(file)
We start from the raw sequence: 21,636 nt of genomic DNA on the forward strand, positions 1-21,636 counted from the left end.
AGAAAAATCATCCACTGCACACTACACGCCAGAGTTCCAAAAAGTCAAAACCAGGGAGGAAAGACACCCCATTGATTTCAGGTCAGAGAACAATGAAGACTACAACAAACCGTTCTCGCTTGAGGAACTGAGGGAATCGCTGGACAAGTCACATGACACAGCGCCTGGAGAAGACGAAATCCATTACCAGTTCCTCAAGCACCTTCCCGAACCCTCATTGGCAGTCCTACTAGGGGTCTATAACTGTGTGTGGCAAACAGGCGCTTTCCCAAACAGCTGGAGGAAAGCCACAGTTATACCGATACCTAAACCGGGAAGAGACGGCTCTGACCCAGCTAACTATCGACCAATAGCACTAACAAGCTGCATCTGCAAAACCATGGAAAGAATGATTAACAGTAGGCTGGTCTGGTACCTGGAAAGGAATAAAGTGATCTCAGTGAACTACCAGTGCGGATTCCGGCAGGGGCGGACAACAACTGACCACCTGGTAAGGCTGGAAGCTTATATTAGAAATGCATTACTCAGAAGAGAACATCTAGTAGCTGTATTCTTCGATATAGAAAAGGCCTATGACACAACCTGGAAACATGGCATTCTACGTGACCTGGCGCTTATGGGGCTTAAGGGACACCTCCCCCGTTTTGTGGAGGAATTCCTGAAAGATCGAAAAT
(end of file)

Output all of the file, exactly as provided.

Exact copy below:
We start from the raw sequence: 21,636 nt of genomic DNA on the forward strand, positions 1-21,636 counted from the left end.
AGAAAAATCATCCACTGCACACTACACGCCAGAGTTCCAAAAAGTCAAAACCAGGGAGGAAAGACACCCCATTGATTTCAGGTCAGAGAACAATGAAGACTACAACAAACCGTTCTCGCTTGAGGAACTGAGGGAATCGCTGGACAAGTCACATGACACAGCGCCTGGAGAAGACGAAATCCATTACCAGTTCCTCAAGCACCTTCCCGAACCCTCATTGGCAGTCCTACTAGGGGTCTATAACTGTGTGTGGCAAACAGGCGCTTTCCCAAACAGCTGGAGGAAAGCCACAGTTATACCGATACCTAAACCGGGAAGAGACGGCTCTGACCCAGCTAACTATCGACCAATAGCACTAACAAGCTGCATCTGCAAAACCATGGAAAGAATGATTAACAGTAGGCTGGTCTGGTACCTGGAAAGGAATAAAGTGATCTCAGTGAACTACCAGTGCGGATTCCGGCAGGGGCGGACAACAACTGACCACCTGGTAAGGCTGGAAGCTTATATTAGAAATGCATTACTCAGAAGAGAACATCTAGTAGCTGTATTCTTCGATATAGAAAAGGCCTATGACACAACCTGGAAACATGGCATTCTACGTGACCTGGCGCTTATGGGGCTTAAGGGACACCTCCCCCGTTTTGTGGAGGAATTCCTGAAAGATCGAAAAT